Orchestrating the Healing Process in a Damaged Cornea
It is safe to say that the eye is an amazing biological system. One reason is its keratocyte cells—specialized cells that make up the bulk of the cornea. Unlike most of the other cells in our body, those in the cornea are transparent, making sight possible. Should something happen to make the cornea opaque, blindness results.
Sadly, injuries to the cornea do occur, sometimes in the simplest of ways, such as getting sand in one's eyes and scratching the cornea. The scar tissue that then grows to heal the cornea may have the unwanted side effect of being opaque. This does not happen, however, if the cornea and the tissue around it heal in a very orderly fashion. The question, then: Is it possible to encourage this orderly healing after an injury, thus preserving vision?
Professor of Chemical Engineering Julia Kornfield and graduate student Amy Fu are very much hoping that this is the case. To find out, they have assigned a few students, including Caltech senior and recent SURF fellow Jacqueline Masehi-Lano, to experiment with various growth factors that might inhibit the formation of scar tissue and promote orderly wound healing.
"We chose three growth factors to test because Amy Fu and I read several papers on growth factors that have been able to suppress some types of scar tissue," Masehi-Lano says. "In particular, we want to inhibit the formation of alpha smooth muscle actin, the type of stress fiber that creates opaque scars over corneal wounds. So far, the experiments I've done with cell cultures have worked pretty well, so it looks promising."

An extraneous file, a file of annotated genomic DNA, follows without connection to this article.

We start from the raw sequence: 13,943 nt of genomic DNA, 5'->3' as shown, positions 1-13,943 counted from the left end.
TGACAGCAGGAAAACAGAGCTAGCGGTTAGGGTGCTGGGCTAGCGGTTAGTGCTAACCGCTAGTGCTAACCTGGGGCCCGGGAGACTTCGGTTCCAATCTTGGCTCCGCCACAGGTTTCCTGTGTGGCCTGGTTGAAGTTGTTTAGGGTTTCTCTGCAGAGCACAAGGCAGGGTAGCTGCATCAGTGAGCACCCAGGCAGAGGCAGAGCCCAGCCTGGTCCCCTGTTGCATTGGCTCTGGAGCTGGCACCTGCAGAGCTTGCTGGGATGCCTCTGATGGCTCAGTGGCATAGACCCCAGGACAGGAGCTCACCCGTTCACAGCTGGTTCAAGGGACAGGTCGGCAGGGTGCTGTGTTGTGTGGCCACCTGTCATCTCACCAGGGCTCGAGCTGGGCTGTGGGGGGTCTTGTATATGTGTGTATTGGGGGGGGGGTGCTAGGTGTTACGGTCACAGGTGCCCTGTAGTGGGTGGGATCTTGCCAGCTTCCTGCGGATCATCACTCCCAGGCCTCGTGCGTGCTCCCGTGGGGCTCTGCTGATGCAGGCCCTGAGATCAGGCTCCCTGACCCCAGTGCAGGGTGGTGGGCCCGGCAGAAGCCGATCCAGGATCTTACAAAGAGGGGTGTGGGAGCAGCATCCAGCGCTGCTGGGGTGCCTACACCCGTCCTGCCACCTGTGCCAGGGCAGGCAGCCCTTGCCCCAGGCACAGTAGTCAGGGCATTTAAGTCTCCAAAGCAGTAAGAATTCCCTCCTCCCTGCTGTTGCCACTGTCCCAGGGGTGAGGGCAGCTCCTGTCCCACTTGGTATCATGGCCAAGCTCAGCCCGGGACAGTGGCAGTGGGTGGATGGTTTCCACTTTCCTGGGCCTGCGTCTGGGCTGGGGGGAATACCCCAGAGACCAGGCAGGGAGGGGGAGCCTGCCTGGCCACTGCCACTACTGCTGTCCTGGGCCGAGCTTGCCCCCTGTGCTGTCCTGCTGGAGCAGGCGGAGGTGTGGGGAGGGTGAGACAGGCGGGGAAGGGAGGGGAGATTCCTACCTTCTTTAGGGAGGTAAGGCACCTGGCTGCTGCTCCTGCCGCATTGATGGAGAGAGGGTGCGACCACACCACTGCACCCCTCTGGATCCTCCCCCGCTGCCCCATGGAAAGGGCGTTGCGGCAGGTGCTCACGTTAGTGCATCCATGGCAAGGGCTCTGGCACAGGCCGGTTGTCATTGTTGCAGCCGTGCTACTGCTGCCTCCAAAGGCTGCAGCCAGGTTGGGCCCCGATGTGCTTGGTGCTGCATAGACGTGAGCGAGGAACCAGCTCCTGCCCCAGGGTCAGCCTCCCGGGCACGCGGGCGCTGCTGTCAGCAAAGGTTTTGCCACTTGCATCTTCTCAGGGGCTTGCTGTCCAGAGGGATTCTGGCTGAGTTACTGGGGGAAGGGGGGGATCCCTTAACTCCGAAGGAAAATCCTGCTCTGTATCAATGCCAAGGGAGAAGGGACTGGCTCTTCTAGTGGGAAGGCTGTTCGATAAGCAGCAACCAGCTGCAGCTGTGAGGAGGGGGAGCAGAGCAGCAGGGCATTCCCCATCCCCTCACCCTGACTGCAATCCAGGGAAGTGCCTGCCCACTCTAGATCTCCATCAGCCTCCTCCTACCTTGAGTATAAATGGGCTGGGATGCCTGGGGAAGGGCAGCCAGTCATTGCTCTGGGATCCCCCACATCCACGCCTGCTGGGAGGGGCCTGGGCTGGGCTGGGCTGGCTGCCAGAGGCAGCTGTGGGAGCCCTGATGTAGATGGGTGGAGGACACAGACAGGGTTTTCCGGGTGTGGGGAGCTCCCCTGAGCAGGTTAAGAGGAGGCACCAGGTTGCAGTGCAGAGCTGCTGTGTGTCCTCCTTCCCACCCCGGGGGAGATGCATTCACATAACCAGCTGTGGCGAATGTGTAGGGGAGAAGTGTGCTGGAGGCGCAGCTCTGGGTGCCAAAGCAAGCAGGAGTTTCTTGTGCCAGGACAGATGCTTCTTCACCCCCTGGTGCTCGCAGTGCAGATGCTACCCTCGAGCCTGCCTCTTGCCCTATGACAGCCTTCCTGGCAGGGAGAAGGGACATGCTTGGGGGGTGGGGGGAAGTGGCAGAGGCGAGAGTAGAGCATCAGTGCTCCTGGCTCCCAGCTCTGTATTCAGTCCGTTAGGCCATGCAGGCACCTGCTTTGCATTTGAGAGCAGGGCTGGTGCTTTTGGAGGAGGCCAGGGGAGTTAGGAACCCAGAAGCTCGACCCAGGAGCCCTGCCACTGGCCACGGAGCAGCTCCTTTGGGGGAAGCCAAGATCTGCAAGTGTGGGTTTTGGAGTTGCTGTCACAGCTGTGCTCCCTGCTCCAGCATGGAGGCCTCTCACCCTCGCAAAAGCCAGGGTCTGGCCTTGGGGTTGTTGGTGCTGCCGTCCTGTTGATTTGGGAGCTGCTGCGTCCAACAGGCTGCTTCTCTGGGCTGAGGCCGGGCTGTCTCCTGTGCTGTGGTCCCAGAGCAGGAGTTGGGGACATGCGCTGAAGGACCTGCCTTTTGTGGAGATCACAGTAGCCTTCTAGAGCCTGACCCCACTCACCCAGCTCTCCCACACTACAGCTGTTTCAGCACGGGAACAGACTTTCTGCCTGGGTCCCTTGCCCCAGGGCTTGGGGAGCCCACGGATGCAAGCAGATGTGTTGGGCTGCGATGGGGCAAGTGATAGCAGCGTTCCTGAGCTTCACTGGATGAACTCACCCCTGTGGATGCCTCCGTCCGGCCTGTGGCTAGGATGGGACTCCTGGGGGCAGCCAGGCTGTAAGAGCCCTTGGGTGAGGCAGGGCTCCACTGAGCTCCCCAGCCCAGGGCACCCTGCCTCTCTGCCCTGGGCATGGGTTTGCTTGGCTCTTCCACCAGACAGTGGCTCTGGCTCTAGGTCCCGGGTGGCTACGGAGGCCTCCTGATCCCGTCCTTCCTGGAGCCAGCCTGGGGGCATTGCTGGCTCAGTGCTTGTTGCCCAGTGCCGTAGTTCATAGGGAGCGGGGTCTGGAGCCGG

Eventually, the researchers hope to encapsulate the growth factors in a hydrogel that is reminiscent of the native cornea. "Our hydrogel starts out as a liquid and gels in situ on the eye," explains Masehi-Lano.
Masehi-Lano is enthusiastic about her experience with the SURF program. This past summer was her second in Kornfield's lab, and last year she was a recipient of an Amgen scholarship. "I'm really grateful that my mentor and my co-mentor have entrusted me with my own project and have allowed me to conduct my own experiments. And since it was my second summer in this lab, I was able to take up a leadership role by training a new SURF student," she says. "For me, SURF has gone beyond research. I've been able to improve my ability to present my research to the general public, which I think is extremely important." Indeed, Masehi-Lano was awarded the Caltech Doris S. Perpall SURF Speaking Competition for delivering the most outstanding oral research presentation.
Masehi-Lano plans to continue in bioengineering and is contemplating an MD/PhD program. "I've always been interested in the medical field, and though I'm committed to doing research," she explains, "I'd like to be able to do clinical trials and directly apply new medical technologies to people."